Western calls for a boycott of the 2022 Winter Olympics in Beijing are "doomed to failure", Guo Weimin, spokesperson for the Chinese People's Political Consultative Conference said.
"Some individual foreign politicians politicised sports with an attempt to disturb and sabotage the preparations and holding of the Beijing Winter Olympics and called for a boycott,” Guo told reporters, as cited by the South China Morning Post.
Speaking about foreign opposition to Beijing hosting the 2020 Winter Olympics based on alleged human rights abuses in Xinjiang, Guo added such efforts would amount to nothing.
“These acts are in violation of the Olympic spirit. We believe that the moves will not win support from the international community and are doomed to failure,” he concluded.
The meeting will take place amid strict security protocols and COVID-19 social distancing as the spread of the virus has been largely halted in the nation.
Beijing will be the first city to host both the Summer and Winter Olympics, with the former taking place in 2008.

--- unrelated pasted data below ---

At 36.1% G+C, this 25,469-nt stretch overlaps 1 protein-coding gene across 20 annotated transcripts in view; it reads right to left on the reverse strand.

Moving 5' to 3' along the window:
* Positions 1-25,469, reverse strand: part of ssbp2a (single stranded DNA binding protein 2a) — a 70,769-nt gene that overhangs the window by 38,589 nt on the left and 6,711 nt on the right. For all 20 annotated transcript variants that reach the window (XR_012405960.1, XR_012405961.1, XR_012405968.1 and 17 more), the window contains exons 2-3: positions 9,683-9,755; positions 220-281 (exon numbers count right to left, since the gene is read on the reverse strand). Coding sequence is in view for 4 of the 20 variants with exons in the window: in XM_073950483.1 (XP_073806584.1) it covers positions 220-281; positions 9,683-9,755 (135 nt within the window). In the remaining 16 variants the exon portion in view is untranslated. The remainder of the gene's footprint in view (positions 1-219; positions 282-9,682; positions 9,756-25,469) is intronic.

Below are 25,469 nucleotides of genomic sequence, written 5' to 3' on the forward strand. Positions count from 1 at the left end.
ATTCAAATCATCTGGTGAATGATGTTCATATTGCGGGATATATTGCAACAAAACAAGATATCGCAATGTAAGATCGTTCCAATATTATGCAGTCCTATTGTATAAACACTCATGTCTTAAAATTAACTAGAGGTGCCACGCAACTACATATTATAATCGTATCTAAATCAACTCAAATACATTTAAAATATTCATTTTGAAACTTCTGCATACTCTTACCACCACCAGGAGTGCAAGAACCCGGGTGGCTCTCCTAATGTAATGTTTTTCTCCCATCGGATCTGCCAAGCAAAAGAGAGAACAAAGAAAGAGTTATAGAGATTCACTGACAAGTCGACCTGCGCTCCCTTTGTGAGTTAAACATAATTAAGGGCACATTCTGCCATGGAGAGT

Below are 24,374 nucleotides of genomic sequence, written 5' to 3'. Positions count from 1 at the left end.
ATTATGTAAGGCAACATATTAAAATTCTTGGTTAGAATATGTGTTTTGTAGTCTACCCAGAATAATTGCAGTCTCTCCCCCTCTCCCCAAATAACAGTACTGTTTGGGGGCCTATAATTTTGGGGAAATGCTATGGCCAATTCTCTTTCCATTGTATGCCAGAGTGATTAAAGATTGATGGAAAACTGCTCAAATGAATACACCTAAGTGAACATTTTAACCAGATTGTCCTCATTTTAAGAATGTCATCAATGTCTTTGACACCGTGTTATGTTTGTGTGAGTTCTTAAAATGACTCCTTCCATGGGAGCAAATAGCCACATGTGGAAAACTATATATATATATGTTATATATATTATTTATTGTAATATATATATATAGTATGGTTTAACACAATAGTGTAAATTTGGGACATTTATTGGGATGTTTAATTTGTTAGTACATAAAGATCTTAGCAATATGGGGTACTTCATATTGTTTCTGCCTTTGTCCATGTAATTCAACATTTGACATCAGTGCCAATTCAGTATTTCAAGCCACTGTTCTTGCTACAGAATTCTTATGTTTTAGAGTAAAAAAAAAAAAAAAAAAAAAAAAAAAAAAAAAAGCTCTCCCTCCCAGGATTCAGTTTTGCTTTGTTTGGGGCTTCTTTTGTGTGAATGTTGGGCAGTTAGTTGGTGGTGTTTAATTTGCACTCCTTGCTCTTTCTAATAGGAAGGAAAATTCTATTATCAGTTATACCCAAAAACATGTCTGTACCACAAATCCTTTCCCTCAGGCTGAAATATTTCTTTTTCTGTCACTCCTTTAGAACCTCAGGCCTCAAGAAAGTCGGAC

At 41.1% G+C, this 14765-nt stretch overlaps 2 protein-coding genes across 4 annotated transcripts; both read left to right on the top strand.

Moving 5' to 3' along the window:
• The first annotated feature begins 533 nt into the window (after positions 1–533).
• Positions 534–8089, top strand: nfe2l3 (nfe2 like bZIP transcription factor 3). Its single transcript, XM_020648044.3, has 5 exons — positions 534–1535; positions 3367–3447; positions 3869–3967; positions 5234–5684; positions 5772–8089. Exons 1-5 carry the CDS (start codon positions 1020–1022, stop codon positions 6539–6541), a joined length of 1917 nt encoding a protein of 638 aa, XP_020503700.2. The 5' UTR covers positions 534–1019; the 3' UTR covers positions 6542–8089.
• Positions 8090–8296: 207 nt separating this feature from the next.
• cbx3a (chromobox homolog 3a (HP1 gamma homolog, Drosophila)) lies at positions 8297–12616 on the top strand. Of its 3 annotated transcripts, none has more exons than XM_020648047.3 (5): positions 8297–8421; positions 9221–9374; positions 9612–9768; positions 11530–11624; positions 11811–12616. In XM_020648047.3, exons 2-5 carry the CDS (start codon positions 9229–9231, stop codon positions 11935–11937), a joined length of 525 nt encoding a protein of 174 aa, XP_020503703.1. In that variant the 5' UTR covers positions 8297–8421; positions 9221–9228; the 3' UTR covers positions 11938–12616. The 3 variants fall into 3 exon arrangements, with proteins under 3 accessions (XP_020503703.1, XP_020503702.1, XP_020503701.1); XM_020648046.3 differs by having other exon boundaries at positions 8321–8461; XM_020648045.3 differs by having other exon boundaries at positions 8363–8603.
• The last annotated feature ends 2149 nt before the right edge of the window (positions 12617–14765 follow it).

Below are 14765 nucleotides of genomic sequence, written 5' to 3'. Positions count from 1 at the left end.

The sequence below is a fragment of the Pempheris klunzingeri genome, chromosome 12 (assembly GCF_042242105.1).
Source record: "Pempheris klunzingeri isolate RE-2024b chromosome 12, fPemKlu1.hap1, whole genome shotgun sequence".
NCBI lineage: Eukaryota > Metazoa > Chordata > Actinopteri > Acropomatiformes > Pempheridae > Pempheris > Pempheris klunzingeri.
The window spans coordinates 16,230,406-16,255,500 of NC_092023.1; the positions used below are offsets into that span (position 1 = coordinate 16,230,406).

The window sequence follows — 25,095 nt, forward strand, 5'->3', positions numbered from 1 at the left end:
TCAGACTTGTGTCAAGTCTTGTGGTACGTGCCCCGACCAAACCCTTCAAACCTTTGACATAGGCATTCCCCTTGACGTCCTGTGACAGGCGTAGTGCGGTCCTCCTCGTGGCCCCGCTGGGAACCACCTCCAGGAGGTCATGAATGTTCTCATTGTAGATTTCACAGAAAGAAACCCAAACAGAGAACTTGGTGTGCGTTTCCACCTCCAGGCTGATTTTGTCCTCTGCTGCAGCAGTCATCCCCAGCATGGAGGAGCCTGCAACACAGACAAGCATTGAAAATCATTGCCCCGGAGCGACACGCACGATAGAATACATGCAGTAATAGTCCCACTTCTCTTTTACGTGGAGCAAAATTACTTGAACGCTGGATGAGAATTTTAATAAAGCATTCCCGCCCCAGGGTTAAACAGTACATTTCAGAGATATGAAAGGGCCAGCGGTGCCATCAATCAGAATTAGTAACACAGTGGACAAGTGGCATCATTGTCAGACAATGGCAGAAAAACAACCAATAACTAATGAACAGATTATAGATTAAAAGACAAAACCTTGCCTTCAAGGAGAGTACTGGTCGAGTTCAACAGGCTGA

But several foreign governments have campaigned to relocate the Winter Olympics and branded the event as the "Genocide Games" over alleged human rights abuses against Uyghurs and Tibetans in China, the SCMP added.
Ottawa also voted 266-0 to back a non-binding measure to declare China had committed genocide against over 1m Uyghurs and urge the International Olympic Committee (IOC) to relocate the Olympics from the Chinese capital.
The vote comes after an open letter backed by 180 human rights groups and Canadian MPs urged the relocation.
But UK Prime Minister Boris Johnson said in late February he did not favour boycotting sporting events as a "long-standing position" of the British Government.
The Canadian vote was slammed as "shameless" by a Chinese government spokesperson, who urged the politicians to "recognise reality and stop interfering in China's internal affairs" and "stop its anti-China farce".
Hu Xijing, editor-in-chief for the state-backed Global Times newspaper, also tweeted in early February a boycott would be "unpopular" and said that China could "seriously sanction" countries following such calls.